I'm only here on Earth to serve God. I never had a career. I don't care about commercialism. I have a ministry and I'll fight for the ministry.
Arthur Blessit in Northern Ireland in 1971 and 1979 courtesy of blessit.com
I think it might be wise to start this review with an appeal. Dylan Morrison had been a charismatic for most of his Christian walk. A few of our readers might have difficulty with some of the doctrinal beliefs surrounding this viewpoint. Also, his faith journey finds its roots in the abusive Shepherding Movement and it is important to see this story through his perspective. While Dylan has found his way back to a faith in God, some of his current views of the Christian faith no longer fit within the pale of orthodoxy. However, as one understands his background, one might be able to find empathy and understanding while not agreeing, either partially or fully, with his current statements of belief.
This series will take us on a trip down memory lane. As we recount Dylan’s story, we will provide historical perspectives in order to give a breadth of understanding to the historical underpinnings of current day thinking on issues as diverse as eschatology and authoritarianism. Perhaps our readers will be as surprised, as we are, to learn about the roots of some of our current evangelical controversies.
Once again, the book we are reviewing, in its pre-published form, is The Prodigal Prophet by Dylan Morrison.
Dylan was born in Northern Ireland in 1950s. Because he was academically gifted, he was sent to selective schooling. It was in this venue that he was invited to attend Crusaders Union, which met in a Methodist church. At the time, he felt concerned that he wouldn’t fit in because he was from a working class background and the meeting was being led by a physician who lived an upper middle class lifestyle. Yet he was warmly received.
He asked Jesus into his heart but didn’t have any sort of “feeling” that he was saved and would repeat this scenario several times. Finally, he decided Jesus must be present even if he didn’t “feel” it. He began to memorize Scripture as part of the teaching of Crusaders Union program.
He was also aware of other groups that vied for the attention of the people in his town. He called them dueling groups and these included Baptists, a Francis Schaeffer follower, the Salvation Army and the Brethren. He tells a particularly humorous story of an area of town where various Christian groups would participate in open air evangelism. Each group would vie impatiently for their turn on the soapbox in order to proselytize for their particular sect. Cooperation was definitely lacking.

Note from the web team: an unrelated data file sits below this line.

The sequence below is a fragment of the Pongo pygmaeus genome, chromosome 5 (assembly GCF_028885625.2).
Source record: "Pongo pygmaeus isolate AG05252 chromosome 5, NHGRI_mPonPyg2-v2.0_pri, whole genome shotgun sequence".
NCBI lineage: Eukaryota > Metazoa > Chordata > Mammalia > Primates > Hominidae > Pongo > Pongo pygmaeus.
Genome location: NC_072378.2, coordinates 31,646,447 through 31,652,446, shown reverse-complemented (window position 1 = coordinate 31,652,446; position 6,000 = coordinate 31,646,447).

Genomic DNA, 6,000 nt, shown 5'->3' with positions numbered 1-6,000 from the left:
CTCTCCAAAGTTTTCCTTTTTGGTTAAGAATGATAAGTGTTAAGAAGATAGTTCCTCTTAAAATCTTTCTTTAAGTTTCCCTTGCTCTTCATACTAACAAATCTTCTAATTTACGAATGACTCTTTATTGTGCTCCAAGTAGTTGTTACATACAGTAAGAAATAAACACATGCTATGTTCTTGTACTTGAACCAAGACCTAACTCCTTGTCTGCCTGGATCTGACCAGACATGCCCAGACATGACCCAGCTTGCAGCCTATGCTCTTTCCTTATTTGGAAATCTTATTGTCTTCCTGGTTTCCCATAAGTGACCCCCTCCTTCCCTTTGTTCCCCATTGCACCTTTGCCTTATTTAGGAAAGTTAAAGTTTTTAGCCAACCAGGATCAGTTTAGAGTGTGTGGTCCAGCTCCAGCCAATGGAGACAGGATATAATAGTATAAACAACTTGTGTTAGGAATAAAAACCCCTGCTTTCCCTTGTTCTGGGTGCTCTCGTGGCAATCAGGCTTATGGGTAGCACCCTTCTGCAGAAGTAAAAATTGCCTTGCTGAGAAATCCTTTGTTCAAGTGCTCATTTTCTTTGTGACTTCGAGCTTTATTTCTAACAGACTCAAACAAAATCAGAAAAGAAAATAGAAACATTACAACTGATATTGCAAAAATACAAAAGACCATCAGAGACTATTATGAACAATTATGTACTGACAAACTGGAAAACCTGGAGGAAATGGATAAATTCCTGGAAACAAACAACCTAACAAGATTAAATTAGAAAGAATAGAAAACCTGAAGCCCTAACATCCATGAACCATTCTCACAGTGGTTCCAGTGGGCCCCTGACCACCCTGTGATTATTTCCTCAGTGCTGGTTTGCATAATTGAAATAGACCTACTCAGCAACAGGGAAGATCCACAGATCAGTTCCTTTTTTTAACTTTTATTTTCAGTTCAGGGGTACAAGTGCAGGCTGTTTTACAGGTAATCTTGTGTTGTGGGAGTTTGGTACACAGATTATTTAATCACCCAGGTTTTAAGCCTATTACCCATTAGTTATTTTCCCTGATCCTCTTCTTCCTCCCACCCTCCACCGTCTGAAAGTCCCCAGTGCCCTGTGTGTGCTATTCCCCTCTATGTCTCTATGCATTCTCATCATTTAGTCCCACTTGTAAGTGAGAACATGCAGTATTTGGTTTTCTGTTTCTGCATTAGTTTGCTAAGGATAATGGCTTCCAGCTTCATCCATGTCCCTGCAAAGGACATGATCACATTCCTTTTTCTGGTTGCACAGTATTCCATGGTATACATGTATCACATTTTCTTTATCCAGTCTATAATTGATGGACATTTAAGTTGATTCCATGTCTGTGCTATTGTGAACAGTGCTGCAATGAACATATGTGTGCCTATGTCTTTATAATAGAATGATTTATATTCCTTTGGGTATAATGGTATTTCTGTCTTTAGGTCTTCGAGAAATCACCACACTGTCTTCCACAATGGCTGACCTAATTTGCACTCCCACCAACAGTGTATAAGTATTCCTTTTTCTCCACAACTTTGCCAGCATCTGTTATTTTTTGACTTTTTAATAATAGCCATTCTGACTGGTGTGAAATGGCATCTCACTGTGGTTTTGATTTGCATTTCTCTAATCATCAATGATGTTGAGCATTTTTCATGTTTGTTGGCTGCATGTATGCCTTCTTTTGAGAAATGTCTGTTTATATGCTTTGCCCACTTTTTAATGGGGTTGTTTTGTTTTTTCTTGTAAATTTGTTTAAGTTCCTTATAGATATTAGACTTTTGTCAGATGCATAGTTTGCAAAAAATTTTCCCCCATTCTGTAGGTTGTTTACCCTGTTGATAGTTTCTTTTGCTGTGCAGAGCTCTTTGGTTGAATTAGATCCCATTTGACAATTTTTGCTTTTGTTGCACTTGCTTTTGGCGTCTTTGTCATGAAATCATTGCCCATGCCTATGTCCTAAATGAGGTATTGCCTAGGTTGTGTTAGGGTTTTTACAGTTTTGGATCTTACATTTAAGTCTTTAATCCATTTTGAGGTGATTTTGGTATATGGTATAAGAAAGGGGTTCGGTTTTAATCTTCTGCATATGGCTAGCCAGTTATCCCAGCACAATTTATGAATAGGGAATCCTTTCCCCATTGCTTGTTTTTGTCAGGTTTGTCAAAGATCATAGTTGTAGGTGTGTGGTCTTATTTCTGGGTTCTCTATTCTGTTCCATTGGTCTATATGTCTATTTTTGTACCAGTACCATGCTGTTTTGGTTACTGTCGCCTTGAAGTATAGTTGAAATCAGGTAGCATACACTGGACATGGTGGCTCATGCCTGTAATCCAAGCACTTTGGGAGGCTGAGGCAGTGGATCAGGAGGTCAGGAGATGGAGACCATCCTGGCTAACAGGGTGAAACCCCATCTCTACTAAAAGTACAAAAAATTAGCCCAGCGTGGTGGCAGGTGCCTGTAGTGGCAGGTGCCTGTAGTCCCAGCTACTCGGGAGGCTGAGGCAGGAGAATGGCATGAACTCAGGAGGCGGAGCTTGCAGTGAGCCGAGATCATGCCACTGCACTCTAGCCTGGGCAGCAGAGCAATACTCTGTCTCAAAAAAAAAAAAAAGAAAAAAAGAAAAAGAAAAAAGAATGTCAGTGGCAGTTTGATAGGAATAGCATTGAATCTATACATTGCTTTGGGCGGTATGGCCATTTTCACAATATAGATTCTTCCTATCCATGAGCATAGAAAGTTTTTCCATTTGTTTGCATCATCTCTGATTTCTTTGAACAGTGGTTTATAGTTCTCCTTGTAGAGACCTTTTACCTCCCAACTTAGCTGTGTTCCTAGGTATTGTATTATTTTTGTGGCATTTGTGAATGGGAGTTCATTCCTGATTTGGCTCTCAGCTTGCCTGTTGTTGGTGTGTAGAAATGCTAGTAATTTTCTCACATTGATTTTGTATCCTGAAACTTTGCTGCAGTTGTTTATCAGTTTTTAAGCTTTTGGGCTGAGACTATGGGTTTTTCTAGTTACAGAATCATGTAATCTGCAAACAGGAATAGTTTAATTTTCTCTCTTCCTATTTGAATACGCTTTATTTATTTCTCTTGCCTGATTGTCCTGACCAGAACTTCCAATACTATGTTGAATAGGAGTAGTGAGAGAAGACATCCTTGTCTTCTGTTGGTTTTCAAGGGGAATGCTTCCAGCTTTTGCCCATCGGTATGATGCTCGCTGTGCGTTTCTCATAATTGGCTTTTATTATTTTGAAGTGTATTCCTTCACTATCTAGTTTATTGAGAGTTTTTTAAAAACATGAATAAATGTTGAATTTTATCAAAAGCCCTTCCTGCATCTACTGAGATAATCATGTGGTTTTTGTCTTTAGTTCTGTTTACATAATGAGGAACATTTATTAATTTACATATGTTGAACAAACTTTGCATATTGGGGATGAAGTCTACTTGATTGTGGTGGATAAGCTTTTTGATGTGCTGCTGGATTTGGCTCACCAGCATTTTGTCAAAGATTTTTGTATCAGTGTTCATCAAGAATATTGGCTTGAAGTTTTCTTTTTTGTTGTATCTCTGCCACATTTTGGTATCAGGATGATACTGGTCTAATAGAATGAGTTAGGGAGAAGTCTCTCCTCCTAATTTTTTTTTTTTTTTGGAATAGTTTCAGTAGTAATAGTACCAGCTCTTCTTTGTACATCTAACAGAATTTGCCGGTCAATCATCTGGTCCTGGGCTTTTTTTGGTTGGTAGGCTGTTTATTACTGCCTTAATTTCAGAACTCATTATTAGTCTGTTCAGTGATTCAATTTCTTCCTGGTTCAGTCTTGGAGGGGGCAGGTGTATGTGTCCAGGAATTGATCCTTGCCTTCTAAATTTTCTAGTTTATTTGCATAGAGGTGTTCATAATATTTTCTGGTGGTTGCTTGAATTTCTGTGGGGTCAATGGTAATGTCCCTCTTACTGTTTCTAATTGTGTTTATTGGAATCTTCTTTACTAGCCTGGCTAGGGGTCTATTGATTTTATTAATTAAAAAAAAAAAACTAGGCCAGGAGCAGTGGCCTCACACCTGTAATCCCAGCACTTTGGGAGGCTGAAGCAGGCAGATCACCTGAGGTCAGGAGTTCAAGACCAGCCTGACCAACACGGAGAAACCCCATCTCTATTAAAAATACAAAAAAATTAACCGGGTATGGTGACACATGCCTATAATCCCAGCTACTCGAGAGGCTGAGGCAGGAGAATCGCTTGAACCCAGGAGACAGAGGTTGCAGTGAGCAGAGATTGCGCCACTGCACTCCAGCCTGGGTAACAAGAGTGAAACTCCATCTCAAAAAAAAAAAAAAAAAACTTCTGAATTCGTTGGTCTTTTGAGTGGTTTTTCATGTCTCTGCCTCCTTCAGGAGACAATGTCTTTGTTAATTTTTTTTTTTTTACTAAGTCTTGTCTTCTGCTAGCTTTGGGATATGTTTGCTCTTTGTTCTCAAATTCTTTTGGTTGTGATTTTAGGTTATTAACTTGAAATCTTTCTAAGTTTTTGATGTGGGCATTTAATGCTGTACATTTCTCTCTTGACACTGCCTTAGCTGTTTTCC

Around this time, he becomes aware of the Jesus movement in California which was prominent in late the 1960s and 1970s. It got its start in California before fizzling out by the early 1980s. A wee (getting into the Irish mood) bit of history might be helpful in understanding the effect this faith movement had on the Christian church, both in the United States and across the Pond.
Many of the early leaders of the Jesus Movement were ex-hippies who became disenchanted with the somewhat amoralistic, drifting hippie lifestyle. They sought a deeper meaning to life, which they found in Christianity. These Jesus freaks, as they came to be known, claimed the church had drifted from its Christian roots and had sold out to the American Way. They attempted to recreate the life of the early Christians in order to find a more authentic and simple faith
The Jesus people emphasized charismatic gifts such as miracles, signs and wonders, faith, healing, and speaking in tongues. There was a strong emphasis on the Second Coming of Jesus and many believed that the time was imminent. Hal Lindsey's book, The Late Great Planet Earth, was the “it” book of this time period. They also had a profound affect on Christian music, launching such venerable icons as Larry Norman, Marsha Stevens (Children of the Day), Nancy Honeytree, Chuck Girard and 2nd Chapter of Acts. This created a major upheaval in the music scene within local churches.
There was also an emphasis on communal living and the sharing of one’s possession in an egalitarian manner. The well-being of the group was stressed over the interests of the individual. With this, however, came increasing reports of heavy-handed, authoritarian leadership.